How Much Tax Do You Pay on an IRA on Retirement?

A sound budget includes saving for retirement.
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Retirement might look like it's a long way off, but one thing is certain; it gets closer every day. Regularly setting aside a little money in a tax-advantaged individual retirement arrangement now can pay off big when it comes time to leave the rat race behind. Even though IRAs have specific tax advantages, there are still tax consequences to consider, either before you contribute or when you start taking retirement distributions from your retirement account.

Retirement Age

Retirement age is an ambiguous figure. For Social Security purposes, if you were born after 1959 your full retirement age is 67 years. You can retire from U.S. military service after 20 years of active duty, regardless of your age. When it comes to your individual retirement account, the magic age number is 59 1/2. That's the age you can withdraw money from your traditional IRA without incurring a tax penalty and it is the age qualifier for Roth IRA withdrawals.

Traditional IRA Withdrawals

You typically get to take a tax write-off for contributions to your traditional IRA, and all of the investments in your IRA grow tax-deferred. Money you withdraw from your traditional IRA after you reach retirement age is taxed as ordinary income at your then current tax rate. Your IRA custodian will automatically withhold taxes from your traditional IRA distributions, unless you instruct it otherwise, and will provide you with a 1099-R or similar reporting statement detailing your withdrawal. It's your responsibility to report the withdrawal when you file your federal income tax return.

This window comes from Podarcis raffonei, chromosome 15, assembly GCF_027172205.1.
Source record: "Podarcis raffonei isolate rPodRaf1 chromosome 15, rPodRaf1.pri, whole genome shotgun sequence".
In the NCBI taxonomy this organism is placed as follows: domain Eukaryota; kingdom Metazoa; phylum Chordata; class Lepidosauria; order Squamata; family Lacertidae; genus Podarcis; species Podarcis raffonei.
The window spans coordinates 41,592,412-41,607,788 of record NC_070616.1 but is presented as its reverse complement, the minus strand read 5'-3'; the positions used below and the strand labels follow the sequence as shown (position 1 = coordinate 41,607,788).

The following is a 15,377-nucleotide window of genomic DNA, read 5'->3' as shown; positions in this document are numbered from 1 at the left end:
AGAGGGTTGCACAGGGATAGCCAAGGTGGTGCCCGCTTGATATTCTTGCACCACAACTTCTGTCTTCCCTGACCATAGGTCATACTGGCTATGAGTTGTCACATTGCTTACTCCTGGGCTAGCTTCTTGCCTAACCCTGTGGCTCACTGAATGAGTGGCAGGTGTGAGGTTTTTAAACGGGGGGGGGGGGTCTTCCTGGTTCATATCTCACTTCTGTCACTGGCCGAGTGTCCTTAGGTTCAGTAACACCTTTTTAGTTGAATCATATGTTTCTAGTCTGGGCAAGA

Roth IRA Withdrawals

The IRS has different rules for Roth IRA withdrawals. The earnings portion of your Roth IRA don't become qualified until you've had a Roth account for at least five years and you meet one additional requirement, such as reaching retirement age. Once your Roth IRA earnings are qualified you can take them out without any tax obligation. You don't even have to report qualified withdrawals.


Just because you are retired doesn't mean withdrawals from your individual retirement account are qualified. For example, if you joined the U.S. Army right out of high school when you were 18 years old, you can retire at age 38 after 20 years of service. You could withdraw money from your traditional IRA at that time, but in addition to ordinary income taxes, you would get hit with an additional 10 percent tax penalty.

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